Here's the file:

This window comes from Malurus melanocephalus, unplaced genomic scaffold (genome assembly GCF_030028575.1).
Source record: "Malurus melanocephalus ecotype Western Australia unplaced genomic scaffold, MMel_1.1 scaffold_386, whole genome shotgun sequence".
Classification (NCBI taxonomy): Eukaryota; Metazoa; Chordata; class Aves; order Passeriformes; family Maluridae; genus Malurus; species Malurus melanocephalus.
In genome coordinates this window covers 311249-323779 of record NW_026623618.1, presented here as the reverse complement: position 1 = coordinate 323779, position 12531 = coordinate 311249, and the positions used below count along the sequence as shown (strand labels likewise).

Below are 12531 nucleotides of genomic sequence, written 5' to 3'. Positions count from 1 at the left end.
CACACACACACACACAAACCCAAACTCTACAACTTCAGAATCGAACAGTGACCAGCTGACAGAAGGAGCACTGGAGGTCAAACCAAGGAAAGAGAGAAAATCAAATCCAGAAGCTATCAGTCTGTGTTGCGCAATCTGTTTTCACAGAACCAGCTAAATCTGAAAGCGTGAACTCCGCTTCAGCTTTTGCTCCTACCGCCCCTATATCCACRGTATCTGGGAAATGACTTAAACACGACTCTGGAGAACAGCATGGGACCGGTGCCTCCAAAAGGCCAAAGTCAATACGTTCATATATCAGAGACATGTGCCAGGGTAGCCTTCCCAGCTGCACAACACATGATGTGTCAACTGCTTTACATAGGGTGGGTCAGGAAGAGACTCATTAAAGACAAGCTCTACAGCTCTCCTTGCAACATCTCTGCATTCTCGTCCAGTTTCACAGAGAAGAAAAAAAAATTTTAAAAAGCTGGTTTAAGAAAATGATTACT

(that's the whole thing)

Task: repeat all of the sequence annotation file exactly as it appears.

This window comes from Malurus melanocephalus, unplaced genomic scaffold (genome assembly GCF_030028575.1).
Source record: "Malurus melanocephalus ecotype Western Australia unplaced genomic scaffold, MMel_1.1 scaffold_386, whole genome shotgun sequence".
Classification (NCBI taxonomy): Eukaryota; Metazoa; Chordata; class Aves; order Passeriformes; family Maluridae; genus Malurus; species Malurus melanocephalus.
In genome coordinates this window covers 311249-323779 of record NW_026623618.1, presented here as the reverse complement: position 1 = coordinate 323779, position 12531 = coordinate 311249, and the positions used below count along the sequence as shown (strand labels likewise).

Below are 12531 nucleotides of genomic sequence, written 5' to 3'. Positions count from 1 at the left end.
CACACACACACACACAAACCCAAACTCTACAACTTCAGAATCGAACAGTGACCAGCTGACAGAAGGAGCACTGGAGGTCAAACCAAGGAAAGAGAGAAAATCAAATCCAGAAGCTATCAGTCTGTGTTGCGCAATCTGTTTTCACAGAACCAGCTAAATCTGAAAGCGTGAACTCCGCTTCAGCTTTTGCTCCTACCGCCCCTATATCCACRGTATCTGGGAAATGACTTAAACACGACTCTGGAGAACAGCATGGGACCGGTGCCTCCAAAAGGCCAAAGTCAATACGTTCATATATCAGAGACATGTGCCAGGGTAGCCTTCCCAGCTGCACAACACATGATGTGTCAACTGCTTTACATAGGGTGGGTCAGGAAGAGACTCATTAAAGACAAGCTCTACAGCTCTCCTTGCAACATCTCTGCATTCTCGTCCAGTTTCACAGAGAAGAAAAAAAAATTTTAAAAAGCTGGTTTAAGAAAATGATTACT